As with tailoring, use a service that you trust and avoid cheap or ‘convenience’ focussed services - they can often be more trouble than they’re worth. Always request your garments be pressed by hand to avoid excessive machine pressing. Request a hand-washing service if possible - this is gentler on the fabric and will help preserve the natural fibres.

Ironing

It goes without saying, but make sure your iron is set to the correct fabric setting. The best time to iron your shirts is when they’re still a little damp from the wash - you’ll find it much easier to get creases out when the fibres are soft and pliable.

For dry shirts, or stubborn creases, use some steam, but then follow up with a dry press. It’s easiest to work from the outside in - collar, cuffs, sleeves, shoulders and yoke, front then back.

Iron your shirt unbuttoned, one side at a time.Iron your collar from the tips towards the centre - that way the floating fabric will be gathered towards the back of the neck rather than bunching on the collar tips. Be gentle with the tips - they’re easily scorched when ironing.

Always, always remove your collar stays before ironing - keeping them in can permanently damage your shirt. Iron your cuffs unbuttoned and double cuffs laid flat. Be gentle around the edges and seams as they can also get damaged with undue pressure.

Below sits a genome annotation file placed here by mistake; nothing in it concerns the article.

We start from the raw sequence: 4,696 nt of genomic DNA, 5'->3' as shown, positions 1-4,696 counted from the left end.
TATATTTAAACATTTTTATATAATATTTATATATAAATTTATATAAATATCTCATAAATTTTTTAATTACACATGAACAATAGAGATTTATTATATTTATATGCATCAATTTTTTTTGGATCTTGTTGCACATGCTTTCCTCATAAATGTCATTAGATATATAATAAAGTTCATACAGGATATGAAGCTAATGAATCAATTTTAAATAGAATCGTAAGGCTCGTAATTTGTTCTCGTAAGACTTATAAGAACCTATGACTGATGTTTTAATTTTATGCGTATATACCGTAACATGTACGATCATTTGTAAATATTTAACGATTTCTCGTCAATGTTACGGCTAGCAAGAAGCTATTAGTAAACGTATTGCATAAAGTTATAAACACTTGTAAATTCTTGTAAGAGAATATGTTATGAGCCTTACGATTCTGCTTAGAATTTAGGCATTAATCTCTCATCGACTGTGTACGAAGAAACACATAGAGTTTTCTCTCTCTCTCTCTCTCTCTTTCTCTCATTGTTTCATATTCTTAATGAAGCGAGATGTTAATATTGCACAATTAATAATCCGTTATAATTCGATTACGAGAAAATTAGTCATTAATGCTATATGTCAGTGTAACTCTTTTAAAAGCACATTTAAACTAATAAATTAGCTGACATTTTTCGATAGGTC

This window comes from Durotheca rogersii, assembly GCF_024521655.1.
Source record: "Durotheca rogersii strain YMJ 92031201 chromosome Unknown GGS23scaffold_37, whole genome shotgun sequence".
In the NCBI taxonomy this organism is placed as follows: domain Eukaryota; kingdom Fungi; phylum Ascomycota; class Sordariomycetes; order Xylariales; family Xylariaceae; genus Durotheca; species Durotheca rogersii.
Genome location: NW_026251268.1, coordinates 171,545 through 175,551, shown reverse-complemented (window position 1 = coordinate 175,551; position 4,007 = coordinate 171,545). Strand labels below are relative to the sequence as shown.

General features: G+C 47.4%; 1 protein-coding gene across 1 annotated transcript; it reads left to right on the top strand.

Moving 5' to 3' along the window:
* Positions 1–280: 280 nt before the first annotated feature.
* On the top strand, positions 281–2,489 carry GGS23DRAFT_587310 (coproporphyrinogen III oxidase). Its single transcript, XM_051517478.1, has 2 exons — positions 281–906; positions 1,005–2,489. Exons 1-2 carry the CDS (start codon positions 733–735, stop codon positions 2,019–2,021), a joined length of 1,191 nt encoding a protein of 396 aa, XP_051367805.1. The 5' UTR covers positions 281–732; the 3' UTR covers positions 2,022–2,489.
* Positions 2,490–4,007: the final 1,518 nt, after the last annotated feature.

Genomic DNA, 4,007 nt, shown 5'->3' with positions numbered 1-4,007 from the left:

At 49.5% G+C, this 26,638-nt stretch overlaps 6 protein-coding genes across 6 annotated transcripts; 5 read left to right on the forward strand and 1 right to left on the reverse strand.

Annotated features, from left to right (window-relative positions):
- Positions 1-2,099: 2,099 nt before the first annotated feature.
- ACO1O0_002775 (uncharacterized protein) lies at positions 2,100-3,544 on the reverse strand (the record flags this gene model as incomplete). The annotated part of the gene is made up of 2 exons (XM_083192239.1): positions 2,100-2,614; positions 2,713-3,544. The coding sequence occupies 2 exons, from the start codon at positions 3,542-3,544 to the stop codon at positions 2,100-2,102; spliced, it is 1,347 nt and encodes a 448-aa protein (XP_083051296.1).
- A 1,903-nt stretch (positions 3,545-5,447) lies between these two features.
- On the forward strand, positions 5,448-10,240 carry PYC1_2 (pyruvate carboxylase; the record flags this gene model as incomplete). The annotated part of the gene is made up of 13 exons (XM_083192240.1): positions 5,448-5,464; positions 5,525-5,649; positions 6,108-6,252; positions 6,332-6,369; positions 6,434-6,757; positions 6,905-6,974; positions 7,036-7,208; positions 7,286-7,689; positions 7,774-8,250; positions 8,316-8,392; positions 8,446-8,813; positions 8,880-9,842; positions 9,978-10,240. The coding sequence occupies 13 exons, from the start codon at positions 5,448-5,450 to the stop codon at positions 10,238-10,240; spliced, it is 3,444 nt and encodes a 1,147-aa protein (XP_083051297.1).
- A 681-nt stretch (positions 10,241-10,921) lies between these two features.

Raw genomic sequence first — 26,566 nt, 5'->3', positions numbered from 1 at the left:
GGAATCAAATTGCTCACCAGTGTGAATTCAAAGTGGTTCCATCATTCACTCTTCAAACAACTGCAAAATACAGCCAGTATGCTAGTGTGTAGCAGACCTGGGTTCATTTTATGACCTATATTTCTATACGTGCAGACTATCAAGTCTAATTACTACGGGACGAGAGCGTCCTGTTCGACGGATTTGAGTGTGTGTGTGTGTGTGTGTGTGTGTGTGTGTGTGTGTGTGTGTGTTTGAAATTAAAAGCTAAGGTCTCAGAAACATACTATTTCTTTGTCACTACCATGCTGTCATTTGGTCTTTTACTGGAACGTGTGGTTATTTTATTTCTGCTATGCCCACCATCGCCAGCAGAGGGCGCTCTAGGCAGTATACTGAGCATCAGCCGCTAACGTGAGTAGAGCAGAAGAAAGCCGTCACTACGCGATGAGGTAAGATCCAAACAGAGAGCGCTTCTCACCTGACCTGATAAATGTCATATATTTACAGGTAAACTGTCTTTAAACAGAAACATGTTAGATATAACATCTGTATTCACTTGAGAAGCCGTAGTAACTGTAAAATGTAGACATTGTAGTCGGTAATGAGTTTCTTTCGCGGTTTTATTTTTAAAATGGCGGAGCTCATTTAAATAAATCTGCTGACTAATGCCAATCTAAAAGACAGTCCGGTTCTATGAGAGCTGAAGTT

Knitwear

Washing

To avoid shrinkage, knitwear should wherever possible be cold hand-washed. Wash inside out and air-dry flat - a knitwear drying rack is a great investment as it allows knits to air-flat with airflow from both sides. For more robust stains, speak with a reputable drycleaner. Knits as a rule should not themselves be drycleaned, but most quality drycleaners will offer a dedicated laundry service for such items. Due to the delicate nature of knitwear, it’s best to spend a little more for a premium service.


Sunglasses

Storage

Just like quality pieces of clothing, sunglasses deserve the same degree of care. Look after them and they will last a lifetime and become heirloom pieces. Always store them in their protective case while you're not wearing them - they're a must if you're packing or storing your sunglasses for a long period.

Cleaning

Always use a microfibre cleaning cloth to clean your sunglasses. It's there for a reason, and it will help you remove any dirt or smudges.